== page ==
Example of a non-trace class operator

Let $$H$$ be a complex Hilbert space. For an operator $$T: H \rightarrow H$$ fix an orthonormal basis and define the "absolute value" of $$T$$ as $$|T| = (TT^{*})^{\frac{1}{2}}$$

We say that the operator is a trace-class operator, if $$\text{tr}(|A|) < \infty$$, i.e. $$\sum{\langle |A|e_{i}, e_{i} \rangle} < \infty$$ for some $$\{ e_{i} \}$$ (and thus any) basis in $$H$$

Here $$\langle \cdot, \cdot \rangle$$ stands for the inner product on $$H$$).

What i know is that there exists a chain of inclusions: $$\{ \text{finite rank operators} \} \subset \{ \text{trace class} \} \subset \{ \text{compact} \}$$

Is there is an example of an operator $$S: H \rightarrow H$$ such that for some basis $$\{ e_{i} \}$$ in $$H$$ the following sum $$\sum{\langle Se_{i}, e_{i} \rangle} < \infty$$ converges, but the operator is not a trace-class?

I can provide the following "counterexample": Let $$H = L^{2}([0, 1])$$ with basis $$\{ e^{i n x} \}$$ and consider the operator $$T$$ that maps $$e^{i n x} \mapsto \frac{1}{n^{3}} \frac{d}{dx}(e^{i n x})$$

In fact it is a composition of operators $$L^{2} \rightarrow l^{2} \rightarrow l^{2}$$, where the first arrow stands for the derivative operator and the second one multiply each element $$a_{n}$$ of the sequence by $$\frac{1}{n^{3}}$$. One can show that this operator is not compact (is it true? it should, since the derivative operator is not compact and the second arrow does not help to make the image of a non precompact set precompact).

I claim that $$\sum{\langle T (e^{inx}), e^{inx} \rangle} < \infty$$, since the series $$\sum{\frac{1}{n^{2}}} < \infty$$, but the operator is not trace-class, since otherwise it would be compact.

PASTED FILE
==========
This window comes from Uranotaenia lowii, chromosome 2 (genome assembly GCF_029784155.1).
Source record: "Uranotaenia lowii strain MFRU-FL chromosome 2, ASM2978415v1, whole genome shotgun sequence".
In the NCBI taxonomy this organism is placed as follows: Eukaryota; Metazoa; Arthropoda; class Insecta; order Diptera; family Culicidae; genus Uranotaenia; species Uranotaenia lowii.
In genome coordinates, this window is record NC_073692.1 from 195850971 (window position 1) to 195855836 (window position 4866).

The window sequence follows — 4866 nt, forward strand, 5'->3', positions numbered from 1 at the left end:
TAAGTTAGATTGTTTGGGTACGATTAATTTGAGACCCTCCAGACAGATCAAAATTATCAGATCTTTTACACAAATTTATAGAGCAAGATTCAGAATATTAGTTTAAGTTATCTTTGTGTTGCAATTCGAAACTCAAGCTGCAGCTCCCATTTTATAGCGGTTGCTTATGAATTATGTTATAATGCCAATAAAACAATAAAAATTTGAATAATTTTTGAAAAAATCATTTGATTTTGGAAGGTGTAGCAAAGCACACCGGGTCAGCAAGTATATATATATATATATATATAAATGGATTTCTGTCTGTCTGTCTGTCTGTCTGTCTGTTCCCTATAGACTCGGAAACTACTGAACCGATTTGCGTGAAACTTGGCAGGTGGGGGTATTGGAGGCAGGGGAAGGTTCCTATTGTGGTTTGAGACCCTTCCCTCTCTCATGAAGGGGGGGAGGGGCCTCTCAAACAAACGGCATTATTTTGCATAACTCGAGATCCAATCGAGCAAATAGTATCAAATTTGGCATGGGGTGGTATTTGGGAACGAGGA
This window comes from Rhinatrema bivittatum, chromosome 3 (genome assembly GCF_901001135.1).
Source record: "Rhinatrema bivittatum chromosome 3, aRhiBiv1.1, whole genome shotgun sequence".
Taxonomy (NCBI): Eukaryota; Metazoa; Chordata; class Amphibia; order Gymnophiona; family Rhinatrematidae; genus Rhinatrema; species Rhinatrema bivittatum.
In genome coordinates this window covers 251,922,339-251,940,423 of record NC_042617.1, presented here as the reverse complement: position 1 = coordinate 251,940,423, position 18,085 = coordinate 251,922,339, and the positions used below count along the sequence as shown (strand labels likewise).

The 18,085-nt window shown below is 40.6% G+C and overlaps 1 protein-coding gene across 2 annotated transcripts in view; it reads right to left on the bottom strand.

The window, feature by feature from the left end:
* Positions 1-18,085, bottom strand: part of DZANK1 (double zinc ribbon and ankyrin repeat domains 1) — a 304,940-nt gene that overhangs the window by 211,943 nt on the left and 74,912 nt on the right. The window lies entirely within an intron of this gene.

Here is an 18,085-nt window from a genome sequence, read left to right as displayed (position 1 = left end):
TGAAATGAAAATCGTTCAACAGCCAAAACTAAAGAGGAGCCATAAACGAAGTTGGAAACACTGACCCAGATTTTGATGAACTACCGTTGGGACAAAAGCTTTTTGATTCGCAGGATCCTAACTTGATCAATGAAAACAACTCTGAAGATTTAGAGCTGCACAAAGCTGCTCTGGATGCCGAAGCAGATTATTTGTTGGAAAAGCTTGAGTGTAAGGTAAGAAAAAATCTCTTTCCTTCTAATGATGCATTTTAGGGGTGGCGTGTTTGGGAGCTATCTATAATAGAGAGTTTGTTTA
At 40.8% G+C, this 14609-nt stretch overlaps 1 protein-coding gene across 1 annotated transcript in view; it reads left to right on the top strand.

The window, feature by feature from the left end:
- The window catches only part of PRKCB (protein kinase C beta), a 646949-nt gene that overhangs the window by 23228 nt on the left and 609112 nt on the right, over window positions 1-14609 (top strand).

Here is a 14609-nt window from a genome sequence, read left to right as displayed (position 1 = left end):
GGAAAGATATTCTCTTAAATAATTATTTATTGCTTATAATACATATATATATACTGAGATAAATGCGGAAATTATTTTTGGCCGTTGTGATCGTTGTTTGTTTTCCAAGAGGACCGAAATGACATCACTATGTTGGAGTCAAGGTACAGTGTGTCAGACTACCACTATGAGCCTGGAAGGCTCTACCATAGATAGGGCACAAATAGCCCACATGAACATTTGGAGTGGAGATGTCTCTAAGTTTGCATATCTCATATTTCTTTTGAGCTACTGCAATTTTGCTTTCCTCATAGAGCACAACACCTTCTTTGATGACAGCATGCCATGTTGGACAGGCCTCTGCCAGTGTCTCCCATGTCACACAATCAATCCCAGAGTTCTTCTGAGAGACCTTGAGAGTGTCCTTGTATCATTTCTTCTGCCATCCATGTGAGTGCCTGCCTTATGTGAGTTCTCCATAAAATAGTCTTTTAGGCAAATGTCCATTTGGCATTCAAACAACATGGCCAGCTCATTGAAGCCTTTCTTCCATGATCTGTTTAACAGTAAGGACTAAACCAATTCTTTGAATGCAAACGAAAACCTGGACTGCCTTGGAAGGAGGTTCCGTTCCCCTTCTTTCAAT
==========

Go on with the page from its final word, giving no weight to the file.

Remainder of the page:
Do the mentioned reasoning fail to be correct? If yes, how one can fix the details in order to provide a correct counterexample? Are there any others examples that met the requirements?

Consider the right unilateral shift $$S : \ell^2 \to \ell^2$$. We have $$Se_n = e_{n+1}$$ so $$\sum_{n=1}^\infty \langle Se_n, e_n\rangle = 0$$.

On the other hand, we have $$S^*S = I$$ so $$|S| = I$$. It follows $$\sum_{n=1}^\infty \langle |S|e_n, e_n\rangle = \sum_{n=1}^\infty \langle e_n, e_n\rangle = \infty$$

so $$S$$ is not trace class.

• Great, thank you! Dec 14, 2018 at 22:38

Your operator is compact. If you represent it on $$\ell^2(\mathbb N)$$, your $$T$$ acts on the canonical basis by $$Te_n=\tfrac{i}{n^2}e_{n-1}.$$ And this is compact, because it is a limit of finite-rank operators. Namely, if $$T_kx=\sum_{|n|\leq k}\tfrac{i}{n^2}x_ne_{n-1},$$ Then $$\|T_n-T\|\leq1/n^2$$.

In fact, your $$T$$ is also trace class. You have that $$T^*$$ is given by $$T^*e_n=-\tfrac{i}{n^2}e_{n+1}$$. Then $$T^*Te_n=\tfrac1{n^4}e_n.$$ So $$|T|$$ is the operator given by $$|T|e_n=\tfrac1{n^2}e_n,$$ and $$\operatorname{Tr}(|T|)=\sum_n\frac1{n^2}<\infty.$$

Using the above ideas you can play with the sequence you use in defining $$T$$, as in $$T_ae_n=a_n\,e_{n-1},$$ where $$a\in\ell^\infty(\mathbb N)$$. This $$T_a$$ will always have $$\operatorname{Tr}(T)=0$$, and $$|T|e_n=|a_n|\,e_n.$$ So,

• if $$\sum_n|a_n|<\infty$$, you will have that $$T$$ is trace-class;

• if $$\lim_n|a_n|=0$$, you will have that $$T$$ is compact;

• if $$\limsup_n|a_n| >0$$, then $$T$$ is not compact.